Cook County State Attorney Kim Foxx's handling of the controversial Jussie Smollett alleged hate crime case -- including the contentious decision to suddenly drop all charges against him -- will be examined by a special prosecutor, an Illinois judge ruled Friday afternoon.
The decision by Cook County Judge Michael Toomin comes after a deluge of criticism and second-guessing regarding Foxx's management of the case, in which Smollett claimed he was attacked in the early morning hours of Jan. 29 while walking home to his Chicago apartment.
Toomin, according to the Chicago Tribune, said the special prosecutor could re-charge Smollett.
Foxx has defended her handling of the case and previously said she would welcome an independent investigation. But her office opposed a special prosecutor, explaining the investigation would just duplicate the efforts of a county inspector general's office probe that is already underway.
Smollett, who plays the character Jamal Lyon on the TV show “Empire,” was accused in February by Chicago police of faking the attack. He has denied the allegations and prosecutors later dropped each of the 16 charges he faced.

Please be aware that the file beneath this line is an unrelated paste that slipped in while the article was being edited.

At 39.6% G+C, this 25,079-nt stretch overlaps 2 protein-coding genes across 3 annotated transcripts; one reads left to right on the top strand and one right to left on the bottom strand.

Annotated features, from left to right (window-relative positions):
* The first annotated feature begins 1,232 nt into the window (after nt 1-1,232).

Toomin suggested Friday that Foxx mishandled the case by appointing a top aide to oversee it after she recused herself.
Foxx had been in contact with a relative of the actor and had been approached by former first lady Michelle Obama's one-time chief of staff on behalf of Smollett's family, and she explained at the time that she was recusing herself to avoid "even the perception of a conflict" of interest.
In his ruling, Toomin said he had no problem with Foxx's recusal, but that she had no right to select someone from her office to handle the prosecution, saying what she did amounted to naming her own special prosecutor.
"State's attorneys are clearly not meant to have unbridled authority to appoint special prosecutors," the Chicago Tribune quoted him as saying.
The Associated Press contributed to this report.